One area that continues to be of concern for the Financial Industry Regulatory Authority (FINRA) is private placement securities. In 2014, FINRA released a Regulatory and Examination Priorities Letter that details these concerns. In essence, it is a continuing priority for FINRA to supervise the activities of private placement offerings through information found in the Rule 5123 filings. The goal is to be able to identify offerings that are a higher risk for investors. As approved, FINRA Rule 5123 requires members selling securities issued by non-members in a private placement to file the private placement memorandum, term sheet or other offering documents with FINRA within 15 days of the date of the first sale of securities, or to indicate that there were no offering documents used. There are, however, exceptions to this rule for specific types of offerings.
A Growing Issue
According to FINRA, many Rule 5123 filings are showing problems including inadequate due diligence performed by broker dealers. Broker dealers should be conducting investigations into private placement securities based on requirements set forth with Notice 10-22. FINRA, however, has discovered that many broker dealers are recommending private placements without fully evaluating the financial capacity of the issuer principals. There are many concerning factors when evaluating an issuer’s financial capacity, but the more evident factors would include failure to pay bills, defaulting on specific liabilities, or using proceeds from multiple private placements to pay other investors. Another issue that FINRA has frequently discovered is deficiencies in contingency offerings escrows.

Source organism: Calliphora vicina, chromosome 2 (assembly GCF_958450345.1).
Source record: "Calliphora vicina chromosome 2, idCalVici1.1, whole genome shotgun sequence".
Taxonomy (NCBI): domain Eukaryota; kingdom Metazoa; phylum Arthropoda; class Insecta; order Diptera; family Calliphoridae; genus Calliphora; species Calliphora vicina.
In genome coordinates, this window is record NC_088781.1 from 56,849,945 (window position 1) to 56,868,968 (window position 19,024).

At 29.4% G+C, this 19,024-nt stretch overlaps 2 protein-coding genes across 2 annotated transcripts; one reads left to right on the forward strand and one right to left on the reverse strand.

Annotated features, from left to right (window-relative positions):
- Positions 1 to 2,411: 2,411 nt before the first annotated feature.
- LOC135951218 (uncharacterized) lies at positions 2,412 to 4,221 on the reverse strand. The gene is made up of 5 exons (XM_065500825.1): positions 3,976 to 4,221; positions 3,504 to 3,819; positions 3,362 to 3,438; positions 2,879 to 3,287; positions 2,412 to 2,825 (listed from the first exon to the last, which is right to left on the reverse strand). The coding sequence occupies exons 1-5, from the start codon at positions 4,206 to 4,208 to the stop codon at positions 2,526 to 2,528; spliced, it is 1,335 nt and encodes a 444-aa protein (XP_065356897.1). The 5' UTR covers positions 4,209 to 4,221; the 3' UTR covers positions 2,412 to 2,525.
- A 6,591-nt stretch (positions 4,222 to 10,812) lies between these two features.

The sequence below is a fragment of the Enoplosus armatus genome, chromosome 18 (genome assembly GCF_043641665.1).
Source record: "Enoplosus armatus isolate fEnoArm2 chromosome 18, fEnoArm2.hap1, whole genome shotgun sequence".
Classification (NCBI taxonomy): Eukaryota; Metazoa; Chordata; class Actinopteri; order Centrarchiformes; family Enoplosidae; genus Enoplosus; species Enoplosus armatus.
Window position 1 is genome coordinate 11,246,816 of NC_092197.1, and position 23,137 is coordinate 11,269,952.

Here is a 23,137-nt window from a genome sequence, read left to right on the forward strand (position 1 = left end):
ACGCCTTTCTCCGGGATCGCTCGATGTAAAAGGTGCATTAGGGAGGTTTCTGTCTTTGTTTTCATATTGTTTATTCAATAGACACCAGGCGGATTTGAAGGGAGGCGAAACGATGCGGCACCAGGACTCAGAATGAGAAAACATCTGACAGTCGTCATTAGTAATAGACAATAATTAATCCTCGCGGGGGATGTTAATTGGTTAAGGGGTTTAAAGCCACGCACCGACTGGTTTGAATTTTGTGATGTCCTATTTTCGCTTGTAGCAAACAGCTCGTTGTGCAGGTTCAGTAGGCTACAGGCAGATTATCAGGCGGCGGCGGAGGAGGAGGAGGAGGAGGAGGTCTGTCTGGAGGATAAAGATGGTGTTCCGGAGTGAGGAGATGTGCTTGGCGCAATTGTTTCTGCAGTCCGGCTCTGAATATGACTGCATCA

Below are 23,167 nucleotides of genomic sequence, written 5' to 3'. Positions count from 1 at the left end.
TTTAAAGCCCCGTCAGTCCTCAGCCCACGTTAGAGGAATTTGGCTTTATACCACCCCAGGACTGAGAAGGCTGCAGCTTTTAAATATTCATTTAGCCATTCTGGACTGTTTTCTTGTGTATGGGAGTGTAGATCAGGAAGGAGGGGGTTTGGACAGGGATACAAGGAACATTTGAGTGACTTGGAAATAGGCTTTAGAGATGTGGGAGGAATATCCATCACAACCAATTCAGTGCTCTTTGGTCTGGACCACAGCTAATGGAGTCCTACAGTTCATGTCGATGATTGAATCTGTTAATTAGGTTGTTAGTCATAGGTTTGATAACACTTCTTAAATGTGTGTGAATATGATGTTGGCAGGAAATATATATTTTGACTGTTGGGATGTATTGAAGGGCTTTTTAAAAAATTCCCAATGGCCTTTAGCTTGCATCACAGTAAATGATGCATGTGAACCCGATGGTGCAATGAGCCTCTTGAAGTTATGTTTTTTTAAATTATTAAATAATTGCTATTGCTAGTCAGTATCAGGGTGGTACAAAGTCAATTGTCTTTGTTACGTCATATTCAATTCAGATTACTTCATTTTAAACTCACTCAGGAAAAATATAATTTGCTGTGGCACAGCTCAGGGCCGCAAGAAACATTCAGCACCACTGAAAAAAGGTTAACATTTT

Furthermore, the availability of Regulation D Rule 506(c) offerings, which enable general solicitation for marketing private placements, presents unique challenges to broker dealers and their firms due to difficulties in determining how suitable an investment is for an investor with whom the firm had no prior substantial relationship.
One of the problems mentioned in the 2014 letter includes the lack of independent financial information and, frequently, a lack of information regarding the issuer’s market and risks associated therewith. Accordingly, three tasks of broker dealers in their investigations should be: (a) an evaluation of the creditworthiness of the issuer, (b) an examination of the integrity and validity of the business model, and (c) the likelihood and reasonableness of expected returns as compared with industry returns.
FINRA recommends that every investigation be unique, but all investigations should follow predefined policies and procedures to ensure that the broker dealer meets its due diligence obligations before recommending a security. A properly created checklist can help to ensure that all necessary steps have been taken to meet the requirements as defined in Notice 10-22. Broker dealers and firms that do not have the time or capability of meeting these guidelines are at risk for disciplinary action, which is why hiring a third party can be indispensable to many broker dealers.